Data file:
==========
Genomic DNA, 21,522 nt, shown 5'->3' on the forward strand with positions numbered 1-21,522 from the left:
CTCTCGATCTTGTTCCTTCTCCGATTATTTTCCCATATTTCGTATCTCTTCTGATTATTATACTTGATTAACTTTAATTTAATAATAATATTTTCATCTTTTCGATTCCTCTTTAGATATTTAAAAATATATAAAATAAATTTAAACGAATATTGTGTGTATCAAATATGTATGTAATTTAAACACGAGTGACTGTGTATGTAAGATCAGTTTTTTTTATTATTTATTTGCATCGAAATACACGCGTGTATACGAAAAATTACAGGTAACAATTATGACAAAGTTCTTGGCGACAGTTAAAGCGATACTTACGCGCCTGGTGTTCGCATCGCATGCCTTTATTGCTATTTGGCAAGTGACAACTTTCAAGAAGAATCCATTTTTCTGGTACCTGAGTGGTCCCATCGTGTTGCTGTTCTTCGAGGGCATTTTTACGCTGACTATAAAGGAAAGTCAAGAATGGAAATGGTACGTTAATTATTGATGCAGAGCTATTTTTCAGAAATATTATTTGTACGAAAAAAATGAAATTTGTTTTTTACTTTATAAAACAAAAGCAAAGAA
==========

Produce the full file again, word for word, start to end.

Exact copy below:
Genomic DNA, 21,522 nt, shown 5'->3' on the forward strand with positions numbered 1-21,522 from the left:
CTCTCGATCTTGTTCCTTCTCCGATTATTTTCCCATATTTCGTATCTCTTCTGATTATTATACTTGATTAACTTTAATTTAATAATAATATTTTCATCTTTTCGATTCCTCTTTAGATATTTAAAAATATATAAAATAAATTTAAACGAATATTGTGTGTATCAAATATGTATGTAATTTAAACACGAGTGACTGTGTATGTAAGATCAGTTTTTTTTATTATTTATTTGCATCGAAATACACGCGTGTATACGAAAAATTACAGGTAACAATTATGACAAAGTTCTTGGCGACAGTTAAAGCGATACTTACGCGCCTGGTGTTCGCATCGCATGCCTTTATTGCTATTTGGCAAGTGACAACTTTCAAGAAGAATCCATTTTTCTGGTACCTGAGTGGTCCCATCGTGTTGCTGTTCTTCGAGGGCATTTTTACGCTGACTATAAAGGAAAGTCAAGAATGGAAATGGTACGTTAATTATTGATGCAGAGCTATTTTTCAGAAATATTATTTGTACGAAAAAAATGAAATTTGTTTTTTACTTTATAAAACAAAAGCAAAGAA